Louth senior footballers beat Cavan in the last round of the 2009 National League to avoid making the ignominious drop to Division Four. The game was played at Drogheda, and as was right and proper, there was no cheering or back-slapping when the game finished, just a huge sigh of relief.
On Sunday last, the county’s current crop of senior footballers headed for Navan, their aim, to preserve Division Two status. They did the business in quite remarkable fashion, beating Meath into a cocked hat.
Unlike three years ago, the ref’s final blow of his whistle was greeted with the kind of celebration normally reserved for a championship win, maybe even a final - hugging and kissing and loud shouts of “Come on the Wee County.”
OTT? Not at all.
This wasn’t all about just avoiding a quick return to Division Three. Beating Meath in a game that mattered was as important as anything else. Here was a county, after all, that had inflicted defeat on Louth over the years in important matches, helped quite often by dodgy decisions and more than a modicum of good luck.
Croke Park 1998, Navan 2002, and, does it really have to be listed, Croke Park 2010? Those, in particular, stuck in the craw, and before then there were other reverses in the years since Louth last scored a league win over the Royals, back in 1990.
Understandable, therefore, was Sunday’s post-match show of emotion – and those involved would be telling you a lie if they hadn’t just learned that defeat consigned Meath to Division Three.
Going into the match it seemed that even if they were beaten, the team schooled by Seamus McEneaney would still stay up. They had a better score difference than fellow basement-dwellers, Monaghan or Westmeath, who were due to to play Tyrone and Derry, respectively. But score difference didn’t matter. Westmeath beat Derry, a result that should be noted by Louth, who play the Lake County in the opening round of the championship at Navan on the 20th of next month.
The memory of Louth’s championship win over Kildare at the same venue two years ago came flooding back on Sunday. The Reds were again in the role of underdog but took no notice. Paddy Keenan chose to play with the wind in the opening half, and he and his colleagues quickly went about testing the loyalty of the Meath team and its supporters to manager McEneaney.
Seemingly, the man known as ‘Banty’ has as many enemies as supporters in his adopted county. The question was asked here last week: how would the knockers react if Louth raced into an early lead. Not good is the answer – and even worse when it came near to half-time. With Louth ahead by 14 points, several of them headed for the gate.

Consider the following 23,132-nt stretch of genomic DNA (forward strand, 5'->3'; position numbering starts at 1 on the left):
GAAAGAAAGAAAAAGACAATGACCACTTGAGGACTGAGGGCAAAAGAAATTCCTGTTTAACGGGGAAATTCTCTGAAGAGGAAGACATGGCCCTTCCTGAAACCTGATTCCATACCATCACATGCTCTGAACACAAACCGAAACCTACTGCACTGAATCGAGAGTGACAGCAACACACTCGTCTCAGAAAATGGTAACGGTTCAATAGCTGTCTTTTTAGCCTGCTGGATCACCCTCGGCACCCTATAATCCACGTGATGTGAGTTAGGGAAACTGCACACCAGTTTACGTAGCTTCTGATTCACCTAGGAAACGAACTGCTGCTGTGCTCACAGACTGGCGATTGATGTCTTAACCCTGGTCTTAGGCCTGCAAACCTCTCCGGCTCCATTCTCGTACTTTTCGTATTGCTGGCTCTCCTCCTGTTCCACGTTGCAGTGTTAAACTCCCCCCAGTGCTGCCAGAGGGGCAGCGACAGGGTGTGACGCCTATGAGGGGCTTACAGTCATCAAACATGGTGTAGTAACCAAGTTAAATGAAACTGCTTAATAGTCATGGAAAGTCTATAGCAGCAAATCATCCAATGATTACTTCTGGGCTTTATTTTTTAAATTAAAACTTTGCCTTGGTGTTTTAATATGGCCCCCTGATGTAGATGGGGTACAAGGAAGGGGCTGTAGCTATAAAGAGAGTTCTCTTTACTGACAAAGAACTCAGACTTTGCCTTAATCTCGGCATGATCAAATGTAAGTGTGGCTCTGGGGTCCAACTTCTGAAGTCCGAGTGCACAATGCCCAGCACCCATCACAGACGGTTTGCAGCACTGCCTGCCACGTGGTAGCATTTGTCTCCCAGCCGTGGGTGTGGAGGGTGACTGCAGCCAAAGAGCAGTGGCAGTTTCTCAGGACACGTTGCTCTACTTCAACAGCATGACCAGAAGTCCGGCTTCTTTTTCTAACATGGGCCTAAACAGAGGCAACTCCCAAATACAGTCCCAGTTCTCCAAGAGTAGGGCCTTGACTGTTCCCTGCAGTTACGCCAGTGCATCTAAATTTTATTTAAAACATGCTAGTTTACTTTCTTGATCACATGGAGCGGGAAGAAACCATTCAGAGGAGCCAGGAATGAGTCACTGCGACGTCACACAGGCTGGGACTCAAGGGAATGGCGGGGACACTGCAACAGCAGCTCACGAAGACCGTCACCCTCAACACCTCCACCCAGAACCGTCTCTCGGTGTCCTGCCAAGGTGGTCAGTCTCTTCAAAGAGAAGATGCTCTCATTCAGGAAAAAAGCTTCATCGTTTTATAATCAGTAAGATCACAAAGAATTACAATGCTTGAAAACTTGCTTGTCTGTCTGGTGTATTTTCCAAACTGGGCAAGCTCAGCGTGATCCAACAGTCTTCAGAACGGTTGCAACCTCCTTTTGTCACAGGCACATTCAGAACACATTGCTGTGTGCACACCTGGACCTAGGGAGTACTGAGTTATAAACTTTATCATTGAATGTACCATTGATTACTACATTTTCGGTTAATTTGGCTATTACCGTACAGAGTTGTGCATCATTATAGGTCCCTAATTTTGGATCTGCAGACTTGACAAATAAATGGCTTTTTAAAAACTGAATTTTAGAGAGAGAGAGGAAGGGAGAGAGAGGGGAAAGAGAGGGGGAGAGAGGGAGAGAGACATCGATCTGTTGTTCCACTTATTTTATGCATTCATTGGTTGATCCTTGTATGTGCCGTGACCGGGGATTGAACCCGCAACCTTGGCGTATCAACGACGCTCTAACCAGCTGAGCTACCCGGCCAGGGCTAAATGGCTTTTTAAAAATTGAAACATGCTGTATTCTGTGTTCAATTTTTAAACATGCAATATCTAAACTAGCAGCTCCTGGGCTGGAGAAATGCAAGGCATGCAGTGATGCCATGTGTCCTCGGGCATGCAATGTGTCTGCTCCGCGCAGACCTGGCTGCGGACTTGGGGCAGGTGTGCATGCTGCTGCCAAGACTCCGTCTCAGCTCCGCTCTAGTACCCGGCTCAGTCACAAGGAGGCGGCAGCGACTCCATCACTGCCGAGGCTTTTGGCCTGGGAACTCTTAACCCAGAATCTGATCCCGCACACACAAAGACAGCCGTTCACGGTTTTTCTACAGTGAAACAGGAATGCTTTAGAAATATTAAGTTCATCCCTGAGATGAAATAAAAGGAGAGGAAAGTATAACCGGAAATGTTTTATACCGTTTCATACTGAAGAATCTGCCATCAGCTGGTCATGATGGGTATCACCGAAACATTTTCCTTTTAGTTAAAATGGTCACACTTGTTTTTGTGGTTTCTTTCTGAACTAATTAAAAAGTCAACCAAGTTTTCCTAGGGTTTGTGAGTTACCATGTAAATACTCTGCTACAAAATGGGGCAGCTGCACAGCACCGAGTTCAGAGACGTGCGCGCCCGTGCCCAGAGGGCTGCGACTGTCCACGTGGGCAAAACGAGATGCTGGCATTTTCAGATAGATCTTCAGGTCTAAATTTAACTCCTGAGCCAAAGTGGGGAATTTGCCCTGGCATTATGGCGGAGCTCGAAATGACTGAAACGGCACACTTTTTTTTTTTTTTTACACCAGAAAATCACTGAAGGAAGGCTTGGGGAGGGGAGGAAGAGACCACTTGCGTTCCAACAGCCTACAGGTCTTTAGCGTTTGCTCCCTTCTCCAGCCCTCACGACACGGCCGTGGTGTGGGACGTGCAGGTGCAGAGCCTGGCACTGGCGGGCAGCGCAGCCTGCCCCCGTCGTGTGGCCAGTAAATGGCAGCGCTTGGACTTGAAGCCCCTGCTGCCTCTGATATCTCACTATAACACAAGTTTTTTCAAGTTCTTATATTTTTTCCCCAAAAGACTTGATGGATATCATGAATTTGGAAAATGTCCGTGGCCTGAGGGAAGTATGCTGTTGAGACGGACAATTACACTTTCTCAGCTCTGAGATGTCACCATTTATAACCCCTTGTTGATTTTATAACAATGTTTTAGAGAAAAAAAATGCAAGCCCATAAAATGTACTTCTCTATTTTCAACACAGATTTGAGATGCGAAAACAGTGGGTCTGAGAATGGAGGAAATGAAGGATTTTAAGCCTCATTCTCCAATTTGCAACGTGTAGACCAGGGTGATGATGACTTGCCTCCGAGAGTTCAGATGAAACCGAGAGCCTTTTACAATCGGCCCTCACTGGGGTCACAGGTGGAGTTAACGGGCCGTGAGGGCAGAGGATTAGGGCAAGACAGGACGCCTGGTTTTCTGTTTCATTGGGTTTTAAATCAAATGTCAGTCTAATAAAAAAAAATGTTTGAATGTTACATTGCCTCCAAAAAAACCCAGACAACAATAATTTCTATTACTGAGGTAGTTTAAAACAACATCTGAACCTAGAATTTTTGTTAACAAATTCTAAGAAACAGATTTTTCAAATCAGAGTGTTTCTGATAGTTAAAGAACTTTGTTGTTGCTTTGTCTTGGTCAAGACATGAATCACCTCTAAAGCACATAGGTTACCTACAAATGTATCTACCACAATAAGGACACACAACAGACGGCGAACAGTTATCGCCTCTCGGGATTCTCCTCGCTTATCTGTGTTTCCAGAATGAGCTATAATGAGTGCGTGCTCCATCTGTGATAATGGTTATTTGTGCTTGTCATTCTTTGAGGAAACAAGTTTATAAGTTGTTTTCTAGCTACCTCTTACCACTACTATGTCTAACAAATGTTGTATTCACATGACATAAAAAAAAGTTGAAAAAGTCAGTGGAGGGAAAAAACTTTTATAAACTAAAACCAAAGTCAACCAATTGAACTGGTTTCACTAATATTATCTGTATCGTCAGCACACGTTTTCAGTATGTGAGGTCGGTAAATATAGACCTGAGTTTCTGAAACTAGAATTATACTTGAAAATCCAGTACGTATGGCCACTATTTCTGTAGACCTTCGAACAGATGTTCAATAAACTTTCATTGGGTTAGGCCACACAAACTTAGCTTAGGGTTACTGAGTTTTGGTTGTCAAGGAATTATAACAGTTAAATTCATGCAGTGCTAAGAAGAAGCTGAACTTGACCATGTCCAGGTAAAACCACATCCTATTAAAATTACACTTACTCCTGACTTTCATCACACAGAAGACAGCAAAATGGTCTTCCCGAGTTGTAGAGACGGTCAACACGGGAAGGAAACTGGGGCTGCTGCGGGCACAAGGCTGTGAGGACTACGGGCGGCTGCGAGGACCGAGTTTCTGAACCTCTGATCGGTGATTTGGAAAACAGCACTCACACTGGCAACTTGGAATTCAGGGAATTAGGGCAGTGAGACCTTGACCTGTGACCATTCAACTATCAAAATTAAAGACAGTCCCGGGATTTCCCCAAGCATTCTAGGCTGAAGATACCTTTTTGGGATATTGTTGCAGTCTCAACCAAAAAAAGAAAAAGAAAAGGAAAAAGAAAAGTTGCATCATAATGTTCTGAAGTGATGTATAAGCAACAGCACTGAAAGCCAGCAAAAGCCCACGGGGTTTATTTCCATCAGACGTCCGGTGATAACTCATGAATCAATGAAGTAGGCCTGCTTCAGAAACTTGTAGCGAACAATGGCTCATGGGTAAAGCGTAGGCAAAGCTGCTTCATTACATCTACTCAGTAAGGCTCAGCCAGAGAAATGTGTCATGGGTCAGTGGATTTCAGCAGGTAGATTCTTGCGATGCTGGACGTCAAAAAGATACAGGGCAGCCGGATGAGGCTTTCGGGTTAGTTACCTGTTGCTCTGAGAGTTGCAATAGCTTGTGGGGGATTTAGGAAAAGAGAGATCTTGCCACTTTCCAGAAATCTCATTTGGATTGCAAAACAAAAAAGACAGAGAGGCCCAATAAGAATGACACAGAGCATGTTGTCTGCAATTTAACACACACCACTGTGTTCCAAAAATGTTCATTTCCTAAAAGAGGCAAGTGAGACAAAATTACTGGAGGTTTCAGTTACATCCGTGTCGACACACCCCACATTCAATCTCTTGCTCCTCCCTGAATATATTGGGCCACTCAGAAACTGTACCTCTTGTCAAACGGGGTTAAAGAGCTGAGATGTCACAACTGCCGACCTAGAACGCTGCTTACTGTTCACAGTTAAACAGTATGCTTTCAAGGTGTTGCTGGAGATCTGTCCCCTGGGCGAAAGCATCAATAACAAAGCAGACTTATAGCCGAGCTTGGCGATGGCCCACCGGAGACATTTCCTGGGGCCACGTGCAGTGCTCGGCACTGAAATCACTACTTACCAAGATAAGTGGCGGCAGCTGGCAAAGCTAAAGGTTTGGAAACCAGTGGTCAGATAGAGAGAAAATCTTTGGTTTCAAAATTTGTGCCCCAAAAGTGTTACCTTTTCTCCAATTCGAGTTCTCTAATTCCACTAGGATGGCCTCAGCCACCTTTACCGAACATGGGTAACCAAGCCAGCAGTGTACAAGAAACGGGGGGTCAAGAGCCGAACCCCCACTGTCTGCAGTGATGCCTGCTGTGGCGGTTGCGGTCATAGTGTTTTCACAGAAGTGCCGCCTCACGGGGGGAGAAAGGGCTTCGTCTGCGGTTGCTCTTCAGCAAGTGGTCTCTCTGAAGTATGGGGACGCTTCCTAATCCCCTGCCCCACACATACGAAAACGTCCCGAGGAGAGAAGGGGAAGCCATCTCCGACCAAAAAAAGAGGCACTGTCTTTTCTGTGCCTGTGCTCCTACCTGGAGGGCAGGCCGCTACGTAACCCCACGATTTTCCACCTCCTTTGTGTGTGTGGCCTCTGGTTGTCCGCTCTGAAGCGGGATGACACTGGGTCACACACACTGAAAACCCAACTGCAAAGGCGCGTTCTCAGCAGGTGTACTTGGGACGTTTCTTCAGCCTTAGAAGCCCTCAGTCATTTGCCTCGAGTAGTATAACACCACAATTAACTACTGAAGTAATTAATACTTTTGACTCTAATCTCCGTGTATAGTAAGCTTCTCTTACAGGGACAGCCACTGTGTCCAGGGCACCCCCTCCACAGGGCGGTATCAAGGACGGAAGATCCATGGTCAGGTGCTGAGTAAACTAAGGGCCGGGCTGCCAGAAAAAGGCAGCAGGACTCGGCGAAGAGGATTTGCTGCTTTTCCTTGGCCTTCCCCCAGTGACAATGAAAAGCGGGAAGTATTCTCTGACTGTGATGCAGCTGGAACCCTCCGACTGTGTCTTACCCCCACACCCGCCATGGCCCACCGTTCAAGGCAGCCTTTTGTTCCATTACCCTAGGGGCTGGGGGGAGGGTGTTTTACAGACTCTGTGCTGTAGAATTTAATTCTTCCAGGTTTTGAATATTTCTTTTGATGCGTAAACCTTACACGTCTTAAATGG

Those who stayed had only about five minutes of comfort in the second half. A Stephen Bray point followed by a Tom Walsh goal gave a hint of a revival, but it only took the second of Derek Maguire’s goals to put an end to that. Thereafter, as they say, the game became something of a farce.
Meath lost their heads – and two players, midfielders Meade and Ward – and Louth strung together six, seven, eight, and nine-men moves, each touch of the ball drawing a huge ‘hooray’ from supporters. A warning: this sort of carry-on can come back to haunt. Meath followers were at it in an All-Ireland semi-final defeat of Kerry, but when odds-on, their team got turned over in the final by Galway.
Meath ‘won’ the second half on Sunday by 1-5 to 1-2. That was enough to comfort one of their more genuine supporters as he made his way out of the grounds. However, another, who your writer remembers congratulating after the 2010 Leinster final, difficult as it was, said the referee was only a whatever-you’re-having-yourself.
Louth people pointed the finger at Sludden, White and Gorman when there was, at most, just two points between the sides in those matches mentioned above; but here was someone complaining about Michael Collins at the end of a game that had a nine-point dividing margin. Perhaps another voice should have been added to the after-match chorus before the Reds had earlier vacated Pairc Tailteann, instead of sticking rigidly to Press box decorum.
Previously unsung heroes were brilliant for Louth, Dessie Finnegan, Ronan Carroll and corner-forward Maguire. Jamie Carr was solid at No 6 and Padraig Rath did everything he tried very effectively. Gerard Hoey got into a scrap with the 6ft-plus James Queeney, and the temptation was there to shout out at the Geraldines player to hit someone his own size.
All round, a good day for this side of The Boyne.